As the season draws closer, the initial excitement of all the Padres acquisitions is starting to turn to a little bit of anxiety. “What if we doesn’t work out?” we wonder. What if it all turns out for naught and we stripped our farm system for years to come? AJ Cassavel writes of SportsOnEarth.com that it all comes down to Matt Kemp for the Padres, and 2015 is what it all comes down to for Matt Kemp!
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As Cassavel writes, in 2011 it was clear that Matt Kemp was one of the best players in baseball. He finished 2nd in MVP voting to Ryan Braun, an award later tainted by a positive PED test for Braun but never given to Kemp. He was one homer short of being a 40/40 man, with 39 homers and 40 stolen bases exactly. Of course 2011 Mike Trout had just made his MLB debut and played in 40 games. He easily took over as the top man in LA and all of baseball in 2012 at just 20 years old.
Kemp had a decent season, but it was cut short to injuries and he hit 23 homers in 106 games played. Then came 2013. Still only 28-years old, he was limited now to 73 games and the emergence of Yasiel Puig took all the tabloid talk in Los Angeles. He only managed 6 home runs in what has to be considered a lost season but still managed to hit .270, which would’ve been good for best on the Padres last season. Matt Kemp was very glad when 2013 was over.
2014 of course started in San Diego for the Dodgers with a loss to Andrew Cashner. After a pretty mediocre start to the season and 4 outfielders that couldn’t seem to all get along or admit their own deficiencies, things were not looking good. Financially too of course, in 2012 he had signed an 8-year, $160M deal. An unproductive Matt Kemp might remind Dodger fans of Andruw Jones and his dreadful contract in Dodger Blue at $18M a year. Then – something seemed to click for Matt Kemp and he was off to 2011 Matt Kemp again. Over the second half of the season, he hit .309 and was second in all of MLB for home runs hit. He finished the season overall playing in 150 games, hitting 25 HR with 89 RBI and of course was traded to the Padres.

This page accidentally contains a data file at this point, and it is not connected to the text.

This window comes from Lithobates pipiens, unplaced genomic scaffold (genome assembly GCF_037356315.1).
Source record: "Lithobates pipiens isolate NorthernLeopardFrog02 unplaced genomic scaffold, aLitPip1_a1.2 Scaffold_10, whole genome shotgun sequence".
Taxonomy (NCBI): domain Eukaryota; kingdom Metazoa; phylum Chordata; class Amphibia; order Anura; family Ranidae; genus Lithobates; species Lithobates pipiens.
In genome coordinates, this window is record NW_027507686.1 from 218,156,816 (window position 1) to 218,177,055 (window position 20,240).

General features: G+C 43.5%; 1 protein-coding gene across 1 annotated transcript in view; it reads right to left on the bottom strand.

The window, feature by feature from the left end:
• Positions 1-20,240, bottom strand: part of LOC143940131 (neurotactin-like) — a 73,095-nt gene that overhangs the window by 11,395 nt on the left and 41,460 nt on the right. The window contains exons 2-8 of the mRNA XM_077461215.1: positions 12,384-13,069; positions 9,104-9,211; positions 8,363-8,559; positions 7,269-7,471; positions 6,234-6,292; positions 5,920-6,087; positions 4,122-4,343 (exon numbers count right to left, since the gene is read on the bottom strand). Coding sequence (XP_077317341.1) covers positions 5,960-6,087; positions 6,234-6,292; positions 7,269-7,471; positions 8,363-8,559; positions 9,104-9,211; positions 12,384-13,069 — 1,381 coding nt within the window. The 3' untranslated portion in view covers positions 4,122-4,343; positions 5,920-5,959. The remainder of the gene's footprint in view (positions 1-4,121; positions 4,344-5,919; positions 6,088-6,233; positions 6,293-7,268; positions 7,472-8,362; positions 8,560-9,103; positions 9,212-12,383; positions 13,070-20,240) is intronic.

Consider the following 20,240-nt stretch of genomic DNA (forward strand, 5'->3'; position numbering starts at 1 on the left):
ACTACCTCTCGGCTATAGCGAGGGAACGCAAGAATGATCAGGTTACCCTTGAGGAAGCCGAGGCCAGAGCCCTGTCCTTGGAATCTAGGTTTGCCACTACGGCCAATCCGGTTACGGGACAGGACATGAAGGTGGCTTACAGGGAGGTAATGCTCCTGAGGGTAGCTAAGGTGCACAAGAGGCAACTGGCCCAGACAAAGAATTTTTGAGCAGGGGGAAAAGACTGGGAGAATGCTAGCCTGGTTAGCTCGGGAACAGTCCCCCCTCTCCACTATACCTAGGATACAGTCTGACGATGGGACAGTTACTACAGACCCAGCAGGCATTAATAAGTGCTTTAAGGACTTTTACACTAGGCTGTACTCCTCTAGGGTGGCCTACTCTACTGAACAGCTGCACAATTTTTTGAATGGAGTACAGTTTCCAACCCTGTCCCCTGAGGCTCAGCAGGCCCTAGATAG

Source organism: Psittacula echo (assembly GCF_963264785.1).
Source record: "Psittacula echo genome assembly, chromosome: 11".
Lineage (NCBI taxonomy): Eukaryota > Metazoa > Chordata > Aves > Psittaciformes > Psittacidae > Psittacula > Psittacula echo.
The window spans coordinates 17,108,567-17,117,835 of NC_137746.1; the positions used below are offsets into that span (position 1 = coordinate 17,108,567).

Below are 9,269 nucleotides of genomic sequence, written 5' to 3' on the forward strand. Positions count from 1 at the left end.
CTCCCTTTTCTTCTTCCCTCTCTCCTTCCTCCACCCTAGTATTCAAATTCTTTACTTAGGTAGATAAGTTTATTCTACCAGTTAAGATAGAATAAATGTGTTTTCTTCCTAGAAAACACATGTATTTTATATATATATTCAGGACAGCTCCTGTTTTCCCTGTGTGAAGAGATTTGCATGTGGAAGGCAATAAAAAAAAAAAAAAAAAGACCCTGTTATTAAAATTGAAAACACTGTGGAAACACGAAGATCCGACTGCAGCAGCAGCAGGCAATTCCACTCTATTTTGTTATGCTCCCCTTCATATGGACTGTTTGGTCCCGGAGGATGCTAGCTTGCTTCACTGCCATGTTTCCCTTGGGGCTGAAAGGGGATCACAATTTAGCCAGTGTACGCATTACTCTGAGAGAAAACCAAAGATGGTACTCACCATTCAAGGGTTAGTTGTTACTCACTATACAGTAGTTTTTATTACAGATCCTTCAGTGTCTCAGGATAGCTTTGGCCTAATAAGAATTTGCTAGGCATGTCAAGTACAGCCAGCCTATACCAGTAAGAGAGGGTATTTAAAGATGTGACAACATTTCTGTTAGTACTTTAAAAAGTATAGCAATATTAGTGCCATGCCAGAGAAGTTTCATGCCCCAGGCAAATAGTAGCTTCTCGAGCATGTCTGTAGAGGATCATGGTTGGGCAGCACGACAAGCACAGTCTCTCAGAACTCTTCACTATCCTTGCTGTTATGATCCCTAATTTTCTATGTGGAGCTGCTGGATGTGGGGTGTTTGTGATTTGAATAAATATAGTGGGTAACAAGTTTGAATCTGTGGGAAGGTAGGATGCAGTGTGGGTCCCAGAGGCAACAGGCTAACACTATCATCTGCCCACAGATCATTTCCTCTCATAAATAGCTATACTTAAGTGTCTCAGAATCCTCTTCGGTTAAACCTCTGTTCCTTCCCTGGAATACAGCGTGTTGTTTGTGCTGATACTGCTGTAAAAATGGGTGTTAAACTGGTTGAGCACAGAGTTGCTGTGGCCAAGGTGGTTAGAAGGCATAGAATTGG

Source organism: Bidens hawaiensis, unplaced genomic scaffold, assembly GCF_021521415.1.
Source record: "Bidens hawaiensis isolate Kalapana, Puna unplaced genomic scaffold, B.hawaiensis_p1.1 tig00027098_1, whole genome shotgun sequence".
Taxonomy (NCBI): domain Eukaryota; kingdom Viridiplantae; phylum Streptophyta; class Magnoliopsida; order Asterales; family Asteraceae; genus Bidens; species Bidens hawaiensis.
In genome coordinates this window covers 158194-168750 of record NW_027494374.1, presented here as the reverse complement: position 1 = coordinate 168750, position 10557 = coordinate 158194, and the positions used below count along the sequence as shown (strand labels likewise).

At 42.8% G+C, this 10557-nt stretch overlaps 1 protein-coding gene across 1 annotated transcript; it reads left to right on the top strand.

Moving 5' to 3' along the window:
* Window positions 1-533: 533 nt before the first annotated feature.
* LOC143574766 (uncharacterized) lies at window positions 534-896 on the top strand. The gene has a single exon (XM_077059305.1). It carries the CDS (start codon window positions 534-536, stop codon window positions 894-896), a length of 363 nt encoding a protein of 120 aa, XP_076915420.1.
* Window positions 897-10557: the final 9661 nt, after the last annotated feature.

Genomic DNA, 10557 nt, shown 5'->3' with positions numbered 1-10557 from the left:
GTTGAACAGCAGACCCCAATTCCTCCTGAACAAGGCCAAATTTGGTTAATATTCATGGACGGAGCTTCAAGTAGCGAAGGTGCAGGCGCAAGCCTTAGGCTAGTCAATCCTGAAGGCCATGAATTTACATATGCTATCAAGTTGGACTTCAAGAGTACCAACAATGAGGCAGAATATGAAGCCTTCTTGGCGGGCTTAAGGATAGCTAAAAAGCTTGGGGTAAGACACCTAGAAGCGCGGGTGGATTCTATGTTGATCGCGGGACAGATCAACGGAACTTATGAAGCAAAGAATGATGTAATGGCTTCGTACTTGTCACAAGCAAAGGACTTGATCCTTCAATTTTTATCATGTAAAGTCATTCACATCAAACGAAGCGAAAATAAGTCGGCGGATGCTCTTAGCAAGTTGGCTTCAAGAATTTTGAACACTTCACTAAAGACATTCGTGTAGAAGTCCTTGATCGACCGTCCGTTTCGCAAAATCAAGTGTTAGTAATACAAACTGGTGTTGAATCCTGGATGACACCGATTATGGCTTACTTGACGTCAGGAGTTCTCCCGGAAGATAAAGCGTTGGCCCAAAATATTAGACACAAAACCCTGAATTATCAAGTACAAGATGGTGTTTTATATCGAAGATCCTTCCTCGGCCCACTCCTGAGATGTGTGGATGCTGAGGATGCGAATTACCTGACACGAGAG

Financially for the Padres – 2015 is all gravy for Matt Kemp. Preller was able to get the Dodgers to pay down $18M of his $21M salary, leaving room for the Padres to get Justin Upton for this season and afford it all. After this year, the Dodgers only eat $3.5M of his salary through the end of his contract in 2019. Kemp will be 34 at that time, but as we know from his physical, he has very bad arthritis in both shoulders and hips. Chronic is what it was called. So it seems overly optimistic to think we have more than at best two seasons of super productive Matt Kemp before he settles down more into the veteran leader with decent production role. Of course we also hope at that time, that Wil Myers has matured into the marquee player and Kemp is the complement, but that is a whole other article to be written.
For now, the Padres are banking on Matt Kemp to show that he can be the emotional leader of this team, both on the field with his production and in the clubhouse, showing the Padres how to win for many players that have never even been on a winning team, let alone the playoffs. Make or break? Yes, I would say so.